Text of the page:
Women in Southern India gain the ‘right to sit’ at work

published Sept. 1, 2020, 2:48 a.m. by mariamagboola

Women in Southern India gain the ‘right to sit’ at work

Women in developing nations face all sorts of discrimination; just as in Southern state of Kerala India where women employed as shop attendants did not have the right to sit down while at work. A women organization led the struggle which freed these women from this obnoxious treatment.

Hitherto these women, who work in retail shops where textiles or jewelries are sold whose jobs require displaying the items to customers are not allowed to sit, go to toilets or lean against the wall even when customers are not around. If they are caught by their employers, they will be surcharged.

Maya Devi worked in a shop that sold textiles - her job involved pulling out and displaying rolls of fabric, including saris, picked out by customers who wanted a closer look. But, she says, she could never sit while she was at work. "We were not allowed to sit even when there were no customers inside the shop," she recalls.

She also says she could not take a toilet break. Ms Devi's experience is not unusual.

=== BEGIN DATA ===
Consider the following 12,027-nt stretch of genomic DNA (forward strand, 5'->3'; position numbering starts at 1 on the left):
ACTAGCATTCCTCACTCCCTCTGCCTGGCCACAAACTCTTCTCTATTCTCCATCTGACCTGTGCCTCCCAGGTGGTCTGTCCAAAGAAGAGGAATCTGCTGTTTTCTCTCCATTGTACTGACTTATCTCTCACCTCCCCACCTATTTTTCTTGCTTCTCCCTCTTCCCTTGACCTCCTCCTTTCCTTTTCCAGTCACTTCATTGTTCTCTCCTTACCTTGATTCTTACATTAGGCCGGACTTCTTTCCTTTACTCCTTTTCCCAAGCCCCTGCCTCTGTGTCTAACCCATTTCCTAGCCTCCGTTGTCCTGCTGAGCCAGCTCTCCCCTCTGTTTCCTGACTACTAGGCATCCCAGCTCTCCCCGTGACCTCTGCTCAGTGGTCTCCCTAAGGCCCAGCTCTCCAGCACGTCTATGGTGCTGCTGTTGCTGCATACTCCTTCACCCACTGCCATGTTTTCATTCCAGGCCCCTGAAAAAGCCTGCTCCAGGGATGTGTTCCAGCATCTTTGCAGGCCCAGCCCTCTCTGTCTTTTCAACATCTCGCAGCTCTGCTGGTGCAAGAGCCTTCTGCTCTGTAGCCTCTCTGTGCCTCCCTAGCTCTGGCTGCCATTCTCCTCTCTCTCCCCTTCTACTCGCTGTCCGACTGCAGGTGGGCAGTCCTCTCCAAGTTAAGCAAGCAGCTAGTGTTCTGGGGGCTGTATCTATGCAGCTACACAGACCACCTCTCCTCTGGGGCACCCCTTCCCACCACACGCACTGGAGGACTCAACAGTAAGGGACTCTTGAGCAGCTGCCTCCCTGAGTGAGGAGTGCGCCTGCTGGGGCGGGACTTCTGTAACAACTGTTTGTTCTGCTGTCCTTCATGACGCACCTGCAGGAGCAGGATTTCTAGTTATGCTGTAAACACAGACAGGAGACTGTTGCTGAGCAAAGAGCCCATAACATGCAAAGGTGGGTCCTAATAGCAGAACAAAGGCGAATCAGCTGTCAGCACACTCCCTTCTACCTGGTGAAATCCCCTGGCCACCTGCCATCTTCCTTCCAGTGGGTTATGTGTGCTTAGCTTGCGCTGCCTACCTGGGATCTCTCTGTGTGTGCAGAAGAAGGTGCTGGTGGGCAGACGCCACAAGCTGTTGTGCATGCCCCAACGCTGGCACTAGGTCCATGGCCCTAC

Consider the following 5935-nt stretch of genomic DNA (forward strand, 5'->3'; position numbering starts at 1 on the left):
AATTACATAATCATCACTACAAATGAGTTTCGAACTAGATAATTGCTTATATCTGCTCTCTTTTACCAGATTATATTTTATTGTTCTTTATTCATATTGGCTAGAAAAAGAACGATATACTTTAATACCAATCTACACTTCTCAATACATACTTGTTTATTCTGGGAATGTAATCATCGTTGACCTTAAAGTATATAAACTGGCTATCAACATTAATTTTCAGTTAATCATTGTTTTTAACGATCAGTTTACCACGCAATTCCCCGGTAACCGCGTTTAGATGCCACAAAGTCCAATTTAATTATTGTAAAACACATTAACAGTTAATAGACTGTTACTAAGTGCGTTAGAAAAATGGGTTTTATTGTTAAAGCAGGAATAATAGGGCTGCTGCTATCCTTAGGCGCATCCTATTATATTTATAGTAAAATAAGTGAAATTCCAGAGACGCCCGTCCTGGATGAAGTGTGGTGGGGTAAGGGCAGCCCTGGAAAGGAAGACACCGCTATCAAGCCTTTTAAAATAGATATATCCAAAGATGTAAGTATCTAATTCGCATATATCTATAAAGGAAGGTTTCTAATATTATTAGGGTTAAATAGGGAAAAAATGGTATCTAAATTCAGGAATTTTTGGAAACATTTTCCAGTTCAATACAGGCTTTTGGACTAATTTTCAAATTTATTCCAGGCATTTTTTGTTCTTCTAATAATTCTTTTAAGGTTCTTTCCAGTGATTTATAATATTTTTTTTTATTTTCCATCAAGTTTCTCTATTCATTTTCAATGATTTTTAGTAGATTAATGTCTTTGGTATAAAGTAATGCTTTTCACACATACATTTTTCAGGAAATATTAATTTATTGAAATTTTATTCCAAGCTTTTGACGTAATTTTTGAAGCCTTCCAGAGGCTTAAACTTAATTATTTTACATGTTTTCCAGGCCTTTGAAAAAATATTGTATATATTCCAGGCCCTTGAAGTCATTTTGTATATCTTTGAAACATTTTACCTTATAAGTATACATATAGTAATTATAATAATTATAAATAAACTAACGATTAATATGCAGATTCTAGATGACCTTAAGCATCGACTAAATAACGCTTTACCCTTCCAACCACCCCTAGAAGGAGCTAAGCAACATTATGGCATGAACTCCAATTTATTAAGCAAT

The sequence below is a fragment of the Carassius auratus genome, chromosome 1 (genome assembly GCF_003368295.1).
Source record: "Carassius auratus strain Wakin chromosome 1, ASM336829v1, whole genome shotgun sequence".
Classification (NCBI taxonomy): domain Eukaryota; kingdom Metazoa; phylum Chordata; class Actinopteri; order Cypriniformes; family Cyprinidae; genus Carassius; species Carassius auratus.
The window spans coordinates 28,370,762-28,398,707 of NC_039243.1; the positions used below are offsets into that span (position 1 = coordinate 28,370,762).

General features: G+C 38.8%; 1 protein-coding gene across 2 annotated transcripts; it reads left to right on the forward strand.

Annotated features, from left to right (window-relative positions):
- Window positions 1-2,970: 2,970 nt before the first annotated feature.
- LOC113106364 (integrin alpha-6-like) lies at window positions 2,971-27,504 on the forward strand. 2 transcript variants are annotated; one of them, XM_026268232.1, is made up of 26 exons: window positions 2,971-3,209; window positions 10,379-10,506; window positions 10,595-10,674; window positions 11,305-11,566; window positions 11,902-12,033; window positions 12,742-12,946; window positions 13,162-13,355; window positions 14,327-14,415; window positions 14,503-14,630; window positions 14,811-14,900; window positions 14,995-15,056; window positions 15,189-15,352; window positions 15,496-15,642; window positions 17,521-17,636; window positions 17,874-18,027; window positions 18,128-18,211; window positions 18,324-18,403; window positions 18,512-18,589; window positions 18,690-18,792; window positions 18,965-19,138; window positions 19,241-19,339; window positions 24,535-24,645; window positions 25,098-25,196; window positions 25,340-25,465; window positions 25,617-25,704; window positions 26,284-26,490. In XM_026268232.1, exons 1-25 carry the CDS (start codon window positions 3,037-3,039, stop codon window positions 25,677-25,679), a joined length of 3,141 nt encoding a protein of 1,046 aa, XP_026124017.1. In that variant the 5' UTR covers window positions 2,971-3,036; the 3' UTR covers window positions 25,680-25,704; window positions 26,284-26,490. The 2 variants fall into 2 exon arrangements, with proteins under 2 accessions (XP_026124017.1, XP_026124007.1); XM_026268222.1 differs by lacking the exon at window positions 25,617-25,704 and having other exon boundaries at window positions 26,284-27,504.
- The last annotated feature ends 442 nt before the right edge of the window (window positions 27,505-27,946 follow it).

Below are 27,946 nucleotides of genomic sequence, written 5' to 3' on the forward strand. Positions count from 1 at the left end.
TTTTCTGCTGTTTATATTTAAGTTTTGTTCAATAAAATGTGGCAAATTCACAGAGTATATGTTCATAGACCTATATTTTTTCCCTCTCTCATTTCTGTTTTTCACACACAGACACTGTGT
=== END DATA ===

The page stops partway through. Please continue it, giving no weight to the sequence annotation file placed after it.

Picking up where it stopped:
An Indian women union which took on a multinational company to court on this issue won the case; thus liberating other women working under the same condition.

The government has said that it would amend the relevant labour laws to grant workers the right to take a seat. "Things which were not supposed to happen are happening," says a senior official in the labour department."So, we have now framed the rules for women to compulsorily sit and to be given adequate time to go to the toilet."

The new rules say that women must be given toilet breaks as well as access to a toilet. Shop owners can be fined if they violate the rules, according to the official.
"This is not something unique to Kerala," said a woman union leader. "It happens in other states as well." Women make up a majority of the workforce in commercial retail shops but they are often unprotected by the law.

Working conditions can be poor, wages paltry and benefits scanty. They do not receive benefits on health etc. Only seven percent of Indians work in jobs with full benefits, according to some estimates.

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Mariam Agboola

A graduate of Political Science from Ahmadu Bello University Zaria,had a stint in the teaching profession berfore going to a post graduate Diploma in Journalism. Ever since she has remained in the profession for which she is passionate about and she tells those that care to listen that "it is the best profession in the universe"